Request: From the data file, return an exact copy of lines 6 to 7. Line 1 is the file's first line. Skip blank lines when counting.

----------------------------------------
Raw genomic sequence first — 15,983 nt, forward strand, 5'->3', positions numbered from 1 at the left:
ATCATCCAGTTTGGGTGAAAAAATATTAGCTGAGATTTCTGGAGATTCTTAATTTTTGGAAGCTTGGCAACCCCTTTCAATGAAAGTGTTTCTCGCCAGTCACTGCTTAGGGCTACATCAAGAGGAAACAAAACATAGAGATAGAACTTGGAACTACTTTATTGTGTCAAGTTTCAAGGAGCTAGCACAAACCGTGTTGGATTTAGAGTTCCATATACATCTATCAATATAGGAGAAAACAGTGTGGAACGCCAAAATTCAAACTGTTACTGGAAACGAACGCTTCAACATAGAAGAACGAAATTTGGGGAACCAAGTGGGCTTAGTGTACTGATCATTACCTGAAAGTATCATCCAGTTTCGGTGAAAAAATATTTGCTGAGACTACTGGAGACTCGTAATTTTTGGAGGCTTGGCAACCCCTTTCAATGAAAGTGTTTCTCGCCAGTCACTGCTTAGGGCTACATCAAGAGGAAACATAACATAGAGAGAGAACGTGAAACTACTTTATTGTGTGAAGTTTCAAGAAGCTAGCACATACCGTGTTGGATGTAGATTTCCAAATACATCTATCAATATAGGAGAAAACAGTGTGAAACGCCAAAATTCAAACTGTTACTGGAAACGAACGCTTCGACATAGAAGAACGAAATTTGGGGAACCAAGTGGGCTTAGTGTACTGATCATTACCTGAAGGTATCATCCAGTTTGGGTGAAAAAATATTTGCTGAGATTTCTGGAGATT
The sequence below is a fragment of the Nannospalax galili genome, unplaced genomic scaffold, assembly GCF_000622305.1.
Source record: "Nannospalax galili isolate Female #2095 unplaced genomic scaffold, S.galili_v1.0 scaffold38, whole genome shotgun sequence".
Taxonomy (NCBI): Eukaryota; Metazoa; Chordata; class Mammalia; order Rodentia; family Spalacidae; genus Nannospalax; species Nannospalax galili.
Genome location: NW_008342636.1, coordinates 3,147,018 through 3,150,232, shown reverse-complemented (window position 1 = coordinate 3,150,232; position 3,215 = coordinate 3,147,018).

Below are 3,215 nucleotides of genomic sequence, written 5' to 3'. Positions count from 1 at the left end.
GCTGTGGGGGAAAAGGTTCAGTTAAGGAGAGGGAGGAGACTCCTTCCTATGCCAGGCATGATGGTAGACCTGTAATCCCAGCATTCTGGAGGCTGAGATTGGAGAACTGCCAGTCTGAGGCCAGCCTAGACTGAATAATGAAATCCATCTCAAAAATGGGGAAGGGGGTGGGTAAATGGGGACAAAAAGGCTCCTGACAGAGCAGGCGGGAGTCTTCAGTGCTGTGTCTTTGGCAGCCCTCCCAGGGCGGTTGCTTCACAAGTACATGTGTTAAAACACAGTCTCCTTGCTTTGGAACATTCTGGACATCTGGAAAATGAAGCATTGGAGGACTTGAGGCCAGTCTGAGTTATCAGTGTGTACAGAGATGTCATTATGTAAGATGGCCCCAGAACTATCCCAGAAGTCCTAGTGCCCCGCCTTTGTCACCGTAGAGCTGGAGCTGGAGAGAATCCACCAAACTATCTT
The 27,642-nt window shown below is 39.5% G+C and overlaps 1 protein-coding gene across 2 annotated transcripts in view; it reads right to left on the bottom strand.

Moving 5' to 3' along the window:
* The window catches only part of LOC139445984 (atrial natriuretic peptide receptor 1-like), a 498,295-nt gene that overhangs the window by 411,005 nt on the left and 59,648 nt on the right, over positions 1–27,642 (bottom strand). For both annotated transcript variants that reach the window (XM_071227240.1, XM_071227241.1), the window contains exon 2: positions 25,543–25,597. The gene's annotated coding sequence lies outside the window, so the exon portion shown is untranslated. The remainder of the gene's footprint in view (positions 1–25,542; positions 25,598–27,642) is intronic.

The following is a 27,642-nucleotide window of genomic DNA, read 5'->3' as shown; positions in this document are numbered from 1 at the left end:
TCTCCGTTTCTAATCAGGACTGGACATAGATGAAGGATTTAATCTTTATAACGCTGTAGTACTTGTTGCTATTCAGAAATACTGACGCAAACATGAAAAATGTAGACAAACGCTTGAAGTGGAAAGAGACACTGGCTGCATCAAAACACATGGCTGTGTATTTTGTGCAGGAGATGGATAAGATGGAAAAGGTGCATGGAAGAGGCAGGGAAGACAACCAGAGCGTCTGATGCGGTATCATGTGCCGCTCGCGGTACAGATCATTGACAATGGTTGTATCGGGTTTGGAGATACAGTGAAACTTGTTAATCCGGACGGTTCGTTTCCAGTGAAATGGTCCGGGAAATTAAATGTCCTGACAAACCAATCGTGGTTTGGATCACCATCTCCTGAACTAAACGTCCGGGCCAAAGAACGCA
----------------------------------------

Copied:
Genome location: NW_008342636.1, coordinates 3,147,018 through 3,150,232, shown reverse-complemented (window position 1 = coordinate 3,150,232; position 3,215 = coordinate 3,147,018).

Below are 3,215 nucleotides of genomic sequence, written 5' to 3'. Positions count from 1 at the left end.